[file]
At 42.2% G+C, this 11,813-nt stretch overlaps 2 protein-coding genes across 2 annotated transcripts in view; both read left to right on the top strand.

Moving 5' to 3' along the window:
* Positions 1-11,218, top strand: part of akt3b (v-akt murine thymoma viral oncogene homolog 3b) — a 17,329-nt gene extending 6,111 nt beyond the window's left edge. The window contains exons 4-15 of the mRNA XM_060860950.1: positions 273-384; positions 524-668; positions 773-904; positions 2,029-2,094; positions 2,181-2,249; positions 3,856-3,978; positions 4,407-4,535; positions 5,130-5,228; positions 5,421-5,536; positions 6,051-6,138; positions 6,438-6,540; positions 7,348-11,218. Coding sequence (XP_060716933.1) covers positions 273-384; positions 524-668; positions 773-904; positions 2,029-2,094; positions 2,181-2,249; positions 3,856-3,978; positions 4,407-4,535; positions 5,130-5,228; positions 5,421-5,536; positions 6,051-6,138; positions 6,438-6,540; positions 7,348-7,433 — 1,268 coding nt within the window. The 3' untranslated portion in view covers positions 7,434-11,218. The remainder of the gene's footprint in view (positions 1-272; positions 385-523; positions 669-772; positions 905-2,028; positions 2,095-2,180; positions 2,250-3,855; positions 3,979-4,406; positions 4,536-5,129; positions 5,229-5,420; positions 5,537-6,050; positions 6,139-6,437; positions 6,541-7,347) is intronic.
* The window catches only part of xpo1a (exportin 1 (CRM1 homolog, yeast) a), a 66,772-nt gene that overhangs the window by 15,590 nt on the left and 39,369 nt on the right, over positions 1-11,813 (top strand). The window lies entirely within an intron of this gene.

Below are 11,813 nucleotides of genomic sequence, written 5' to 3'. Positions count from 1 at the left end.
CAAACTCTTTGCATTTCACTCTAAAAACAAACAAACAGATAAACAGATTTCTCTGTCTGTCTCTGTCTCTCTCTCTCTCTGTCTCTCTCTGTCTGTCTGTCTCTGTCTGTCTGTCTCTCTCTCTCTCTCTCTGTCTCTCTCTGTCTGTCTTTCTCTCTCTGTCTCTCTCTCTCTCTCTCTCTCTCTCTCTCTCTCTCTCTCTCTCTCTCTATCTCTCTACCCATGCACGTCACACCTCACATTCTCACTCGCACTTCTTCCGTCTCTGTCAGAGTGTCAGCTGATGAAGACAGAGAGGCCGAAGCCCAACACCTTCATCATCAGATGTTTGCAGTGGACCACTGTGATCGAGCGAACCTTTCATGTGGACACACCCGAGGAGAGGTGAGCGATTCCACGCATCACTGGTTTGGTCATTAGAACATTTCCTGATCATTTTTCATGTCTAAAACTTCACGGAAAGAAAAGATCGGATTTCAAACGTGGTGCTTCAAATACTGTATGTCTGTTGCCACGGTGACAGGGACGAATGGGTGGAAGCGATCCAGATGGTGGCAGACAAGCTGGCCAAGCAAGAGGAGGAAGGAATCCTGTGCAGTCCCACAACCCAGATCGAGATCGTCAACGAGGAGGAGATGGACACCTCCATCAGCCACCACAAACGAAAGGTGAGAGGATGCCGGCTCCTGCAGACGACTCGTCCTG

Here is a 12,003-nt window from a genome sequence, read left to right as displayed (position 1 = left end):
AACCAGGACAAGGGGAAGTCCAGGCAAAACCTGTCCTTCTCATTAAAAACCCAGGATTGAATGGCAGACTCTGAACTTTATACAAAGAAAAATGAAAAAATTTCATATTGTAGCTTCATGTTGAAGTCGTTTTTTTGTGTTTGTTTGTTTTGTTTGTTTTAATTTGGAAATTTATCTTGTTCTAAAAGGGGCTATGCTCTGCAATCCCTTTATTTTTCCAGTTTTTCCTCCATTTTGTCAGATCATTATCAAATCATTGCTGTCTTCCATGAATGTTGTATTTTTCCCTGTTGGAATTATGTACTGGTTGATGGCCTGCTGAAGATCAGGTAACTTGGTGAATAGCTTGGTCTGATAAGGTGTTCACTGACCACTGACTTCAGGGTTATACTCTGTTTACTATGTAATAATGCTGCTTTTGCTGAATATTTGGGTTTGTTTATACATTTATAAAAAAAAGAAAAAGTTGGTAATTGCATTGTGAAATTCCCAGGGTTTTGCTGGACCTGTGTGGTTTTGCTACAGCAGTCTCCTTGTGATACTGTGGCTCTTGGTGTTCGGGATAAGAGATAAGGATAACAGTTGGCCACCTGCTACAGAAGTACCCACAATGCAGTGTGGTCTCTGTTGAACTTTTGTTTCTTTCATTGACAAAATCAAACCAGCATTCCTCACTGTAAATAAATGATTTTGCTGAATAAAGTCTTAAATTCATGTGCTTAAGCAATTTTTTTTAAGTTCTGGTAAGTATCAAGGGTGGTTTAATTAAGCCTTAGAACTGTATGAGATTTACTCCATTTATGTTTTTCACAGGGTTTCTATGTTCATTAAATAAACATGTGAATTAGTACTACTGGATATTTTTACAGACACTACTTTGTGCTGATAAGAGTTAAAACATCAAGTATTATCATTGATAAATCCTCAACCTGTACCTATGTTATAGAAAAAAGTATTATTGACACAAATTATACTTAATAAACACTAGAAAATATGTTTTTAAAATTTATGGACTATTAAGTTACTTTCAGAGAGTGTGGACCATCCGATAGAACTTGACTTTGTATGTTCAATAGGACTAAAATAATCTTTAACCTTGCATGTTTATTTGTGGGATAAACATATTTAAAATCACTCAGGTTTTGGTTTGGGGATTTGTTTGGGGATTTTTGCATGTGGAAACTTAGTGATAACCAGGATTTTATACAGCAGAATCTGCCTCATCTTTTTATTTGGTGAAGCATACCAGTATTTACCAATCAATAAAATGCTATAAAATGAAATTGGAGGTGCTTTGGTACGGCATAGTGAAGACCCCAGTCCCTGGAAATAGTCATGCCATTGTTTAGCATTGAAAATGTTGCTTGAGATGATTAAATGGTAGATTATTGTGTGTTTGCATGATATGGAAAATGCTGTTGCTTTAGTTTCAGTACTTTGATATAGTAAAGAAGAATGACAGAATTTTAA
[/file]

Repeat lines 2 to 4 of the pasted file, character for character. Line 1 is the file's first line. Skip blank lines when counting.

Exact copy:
Moving 5' to 3' along the window:
* Positions 1-11,218, top strand: part of akt3b (v-akt murine thymoma viral oncogene homolog 3b) — a 17,329-nt gene extending 6,111 nt beyond the window's left edge. The window contains exons 4-15 of the mRNA XM_060860950.1: positions 273-384; positions 524-668; positions 773-904; positions 2,029-2,094; positions 2,181-2,249; positions 3,856-3,978; positions 4,407-4,535; positions 5,130-5,228; positions 5,421-5,536; positions 6,051-6,138; positions 6,438-6,540; positions 7,348-11,218. Coding sequence (XP_060716933.1) covers positions 273-384; positions 524-668; positions 773-904; positions 2,029-2,094; positions 2,181-2,249; positions 3,856-3,978; positions 4,407-4,535; positions 5,130-5,228; positions 5,421-5,536; positions 6,051-6,138; positions 6,438-6,540; positions 7,348-7,433 — 1,268 coding nt within the window. The 3' untranslated portion in view covers positions 7,434-11,218. The remainder of the gene's footprint in view (positions 1-272; positions 385-523; positions 669-772; positions 905-2,028; positions 2,095-2,180; positions 2,250-3,855; positions 3,979-4,406; positions 4,536-5,129; positions 5,229-5,420; positions 5,537-6,050; positions 6,139-6,437; positions 6,541-7,347) is intronic.
* The window catches only part of xpo1a (exportin 1 (CRM1 homolog, yeast) a), a 66,772-nt gene that overhangs the window by 15,590 nt on the left and 39,369 nt on the right, over positions 1-11,813 (top strand). The window lies entirely within an intron of this gene.